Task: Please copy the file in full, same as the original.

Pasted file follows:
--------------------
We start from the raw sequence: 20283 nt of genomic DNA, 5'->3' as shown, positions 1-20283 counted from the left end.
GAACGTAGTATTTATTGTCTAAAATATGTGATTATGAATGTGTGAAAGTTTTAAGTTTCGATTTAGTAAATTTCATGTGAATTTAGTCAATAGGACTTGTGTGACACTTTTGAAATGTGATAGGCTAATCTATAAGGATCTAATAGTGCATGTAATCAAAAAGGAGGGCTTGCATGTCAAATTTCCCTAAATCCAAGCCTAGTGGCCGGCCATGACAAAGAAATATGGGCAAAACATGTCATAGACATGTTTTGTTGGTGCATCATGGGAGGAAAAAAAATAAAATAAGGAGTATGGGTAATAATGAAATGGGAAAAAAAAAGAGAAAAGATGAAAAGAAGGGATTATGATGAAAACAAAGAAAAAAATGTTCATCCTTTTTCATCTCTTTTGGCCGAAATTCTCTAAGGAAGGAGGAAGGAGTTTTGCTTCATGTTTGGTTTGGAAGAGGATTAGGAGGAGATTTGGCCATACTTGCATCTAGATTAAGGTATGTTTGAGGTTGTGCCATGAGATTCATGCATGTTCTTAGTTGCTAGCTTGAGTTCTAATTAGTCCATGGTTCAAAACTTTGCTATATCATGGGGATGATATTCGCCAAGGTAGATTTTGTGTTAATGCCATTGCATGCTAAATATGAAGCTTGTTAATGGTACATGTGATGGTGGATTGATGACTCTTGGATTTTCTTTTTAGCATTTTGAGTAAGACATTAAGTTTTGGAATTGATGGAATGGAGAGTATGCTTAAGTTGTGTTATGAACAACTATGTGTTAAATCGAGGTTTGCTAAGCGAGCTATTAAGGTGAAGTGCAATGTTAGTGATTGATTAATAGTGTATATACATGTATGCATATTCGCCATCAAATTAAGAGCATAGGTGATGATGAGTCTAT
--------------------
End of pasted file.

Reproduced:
We start from the raw sequence: 20283 nt of genomic DNA, 5'->3' as shown, positions 1-20283 counted from the left end.
GAACGTAGTATTTATTGTCTAAAATATGTGATTATGAATGTGTGAAAGTTTTAAGTTTCGATTTAGTAAATTTCATGTGAATTTAGTCAATAGGACTTGTGTGACACTTTTGAAATGTGATAGGCTAATCTATAAGGATCTAATAGTGCATGTAATCAAAAAGGAGGGCTTGCATGTCAAATTTCCCTAAATCCAAGCCTAGTGGCCGGCCATGACAAAGAAATATGGGCAAAACATGTCATAGACATGTTTTGTTGGTGCATCATGGGAGGAAAAAAAATAAAATAAGGAGTATGGGTAATAATGAAATGGGAAAAAAAAAGAGAAAAGATGAAAAGAAGGGATTATGATGAAAACAAAGAAAAAAATGTTCATCCTTTTTCATCTCTTTTGGCCGAAATTCTCTAAGGAAGGAGGAAGGAGTTTTGCTTCATGTTTGGTTTGGAAGAGGATTAGGAGGAGATTTGGCCATACTTGCATCTAGATTAAGGTATGTTTGAGGTTGTGCCATGAGATTCATGCATGTTCTTAGTTGCTAGCTTGAGTTCTAATTAGTCCATGGTTCAAAACTTTGCTATATCATGGGGATGATATTCGCCAAGGTAGATTTTGTGTTAATGCCATTGCATGCTAAATATGAAGCTTGTTAATGGTACATGTGATGGTGGATTGATGACTCTTGGATTTTCTTTTTAGCATTTTGAGTAAGACATTAAGTTTTGGAATTGATGGAATGGAGAGTATGCTTAAGTTGTGTTATGAACAACTATGTGTTAAATCGAGGTTTGCTAAGCGAGCTATTAAGGTGAAGTGCAATGTTAGTGATTGATTAATAGTGTATATACATGTATGCATATTCGCCATCAAATTAAGAGCATAGGTGATGATGAGTCTAT